Being a good person
How to be a good person? This may seem like a simple question, yet it may be a complicated one, too. Generally, there are two sides to every coin. For example, without evil, there can be no good. In order to answer the question, one must ask which factors facilitate doing good things and which ones facilitate doing evil things?
In my opinion, there are many key factors which facilitate good and evil acts: patterns of childhood, societal pressure where one lives in such as: family, school, peers or friends. Family is the most important factor influencing human behavior and attitude awareness because people spend most of their times with their families at home. Second, schools take the next role in influencing and building people's behavior. Schools enhance the learned behaviors given at home from the family. Thus, in school, teachers become secondary parents. Third, friends or peers influence opinions, attitudes and behaviors.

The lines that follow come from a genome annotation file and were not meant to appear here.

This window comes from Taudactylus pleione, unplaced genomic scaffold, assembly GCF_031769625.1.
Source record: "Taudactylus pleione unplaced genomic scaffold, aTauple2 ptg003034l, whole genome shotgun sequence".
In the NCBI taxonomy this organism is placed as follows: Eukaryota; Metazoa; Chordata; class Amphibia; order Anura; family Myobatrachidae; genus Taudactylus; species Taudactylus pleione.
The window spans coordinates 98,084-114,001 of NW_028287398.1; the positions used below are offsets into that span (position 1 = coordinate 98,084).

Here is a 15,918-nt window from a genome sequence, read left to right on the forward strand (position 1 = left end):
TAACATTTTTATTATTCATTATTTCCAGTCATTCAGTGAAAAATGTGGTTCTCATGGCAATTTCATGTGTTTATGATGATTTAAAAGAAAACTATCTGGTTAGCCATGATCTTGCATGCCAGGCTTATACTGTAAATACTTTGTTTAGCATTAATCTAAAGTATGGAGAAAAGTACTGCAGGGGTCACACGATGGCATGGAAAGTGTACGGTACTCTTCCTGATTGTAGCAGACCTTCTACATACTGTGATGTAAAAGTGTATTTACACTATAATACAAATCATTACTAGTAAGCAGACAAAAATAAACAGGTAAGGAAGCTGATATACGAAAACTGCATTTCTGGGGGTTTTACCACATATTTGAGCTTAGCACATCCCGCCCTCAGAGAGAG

I have read many stories about good people. One story is about Jesse Figuerido, a maintenance mechanic at Edgerton House who wins the James N. Murphy Award. He receives this award because of his kindness to all of the people around him. He is known as a nice and a good person. He does many good things including helping other people and always sacrificing his time unconditionally for others. He is a good example of being a good person, and tries to show this to MIT (Massachusetts Institute of Technology) students. He wins the students' hearts by teaching them to look at everyone as a friend, and not as a stranger (Karagianis). As I read this story, I asked myself whether the James N. Murphy Award necessitates being a good person. I do not think so. A good person can be plainly evidenced, yet a difficult status to achieve. When I look at this issue, I do not just look at the individual doing the good deeds, I also look at the effects these acts have on others witnessin